Mount Gay Orange Eclipse cocktail

Mount Gay Orange Eclipse

  • 2 oz. Mount Gay Eclipse
  • 1 oz. Fresh blood orange juice
  • 0.6 oz. Sweet vermouth
  • 4 dashes of Angostura Bitters
  • Orange peel to garnish

Prepare a coupe by filling it with ice and setting it aside. Alternatively, keep some coupes in a fridge to have chilled glassware on hand. Fill a shaker with ice, then add first four ingredients. Shake until well chilled, then strain into prepared coupe. Garnish with orange peel.

METAXA Greek Spritz cocktail

METAXA Greek Spritz

  • 1.4 oz METAXA 7 Stars
  • 1.4 oz Prosecco (or other sparkling wine)
  • 0.7 oz Splash of tonic
  • 3 Dashes of peach bitters or fresh peach juice
  • Peach wedge to garnish

Pour METAXA 7 Stars into a wine glass. Add ice, tonic, and bitters or juice to glass, then stir. Top with Prosecco or other sparkling wine. Garnish with peach wedge.

Belle de Brillet Belle Pamplemousse cocktail

Belle de Brillet Belle Pamplemousse

  • 1.75 oz. Belle de Brillet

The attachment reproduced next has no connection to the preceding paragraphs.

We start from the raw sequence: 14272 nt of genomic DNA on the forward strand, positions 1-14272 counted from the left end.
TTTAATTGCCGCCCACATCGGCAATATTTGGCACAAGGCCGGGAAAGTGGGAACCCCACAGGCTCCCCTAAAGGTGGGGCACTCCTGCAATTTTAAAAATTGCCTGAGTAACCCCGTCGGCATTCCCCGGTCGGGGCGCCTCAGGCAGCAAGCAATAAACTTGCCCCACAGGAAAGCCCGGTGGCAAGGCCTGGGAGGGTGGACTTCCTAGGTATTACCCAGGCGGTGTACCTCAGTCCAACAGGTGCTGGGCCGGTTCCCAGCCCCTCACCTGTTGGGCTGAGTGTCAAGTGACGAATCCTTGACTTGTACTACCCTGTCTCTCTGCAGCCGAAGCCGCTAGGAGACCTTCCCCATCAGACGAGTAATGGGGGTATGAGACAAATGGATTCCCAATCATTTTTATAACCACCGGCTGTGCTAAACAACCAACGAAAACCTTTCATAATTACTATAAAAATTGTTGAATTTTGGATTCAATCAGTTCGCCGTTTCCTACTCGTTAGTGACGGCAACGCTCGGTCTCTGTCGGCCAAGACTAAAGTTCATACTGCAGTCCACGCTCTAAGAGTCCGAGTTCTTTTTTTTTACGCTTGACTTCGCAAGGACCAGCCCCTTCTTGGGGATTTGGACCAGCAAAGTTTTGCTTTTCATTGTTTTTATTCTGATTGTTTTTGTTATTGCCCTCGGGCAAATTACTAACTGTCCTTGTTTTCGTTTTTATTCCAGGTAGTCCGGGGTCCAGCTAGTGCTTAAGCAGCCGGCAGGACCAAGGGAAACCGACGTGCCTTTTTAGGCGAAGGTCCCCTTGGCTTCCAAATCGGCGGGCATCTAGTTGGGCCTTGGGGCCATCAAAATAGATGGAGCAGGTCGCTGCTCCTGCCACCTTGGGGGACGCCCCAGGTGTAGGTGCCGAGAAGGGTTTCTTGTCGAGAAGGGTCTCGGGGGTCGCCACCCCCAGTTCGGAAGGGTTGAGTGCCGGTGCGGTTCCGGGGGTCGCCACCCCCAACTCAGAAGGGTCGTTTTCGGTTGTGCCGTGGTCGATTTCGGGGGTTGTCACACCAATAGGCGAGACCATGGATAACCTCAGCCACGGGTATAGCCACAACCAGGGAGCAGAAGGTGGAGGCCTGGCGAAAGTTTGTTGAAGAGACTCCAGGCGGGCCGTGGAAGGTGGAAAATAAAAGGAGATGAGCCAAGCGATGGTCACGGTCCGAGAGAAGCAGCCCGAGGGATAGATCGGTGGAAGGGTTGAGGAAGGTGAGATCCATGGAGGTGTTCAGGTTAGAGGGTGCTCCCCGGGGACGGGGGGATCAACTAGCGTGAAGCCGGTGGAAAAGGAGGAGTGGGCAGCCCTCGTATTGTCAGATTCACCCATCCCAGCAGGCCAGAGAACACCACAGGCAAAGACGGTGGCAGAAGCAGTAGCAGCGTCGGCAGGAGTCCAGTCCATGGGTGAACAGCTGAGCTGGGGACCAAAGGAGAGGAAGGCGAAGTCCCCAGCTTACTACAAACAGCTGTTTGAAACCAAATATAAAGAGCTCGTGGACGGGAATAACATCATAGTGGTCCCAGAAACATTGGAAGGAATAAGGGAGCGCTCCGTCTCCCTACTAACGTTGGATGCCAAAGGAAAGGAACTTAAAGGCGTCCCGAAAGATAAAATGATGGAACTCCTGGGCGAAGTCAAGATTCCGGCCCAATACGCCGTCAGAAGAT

• 0.5 oz. Fresh lemon juice (optional)
  • 3.5 oz. Grapefruit soda
  • 1 oz. Prosecco
  • Slice of grapefruit to garnish

Add ice to a glass, then add all liquid ingredients. Stir, then garnish with grapefruit slice.

St-Rémy Signature Rose cocktail

St-Rémy Signature Rose

  • 1 oz. St-Rémy Signature
  • 0.7 oz. Fresh lemon juice
  • 0.3 oz. Grenadine syrup
  • 0.3 oz. Hibiscus syrup
  • 1 Egg white
  • Edible flower to garnish

Add ice and first five ingredients to a shaker. Shake well, then strain into a stemmed or footed glass. Garnish with an edible flower.

Disclaimer: Neither the author nor KRG Hospitality received compensation, monetary or otherwise, in exchange for this post.

Images provided by LaFORCE

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What are You Changing in 2024?

What are You Changing in Your Restaurant or Bar in 2024?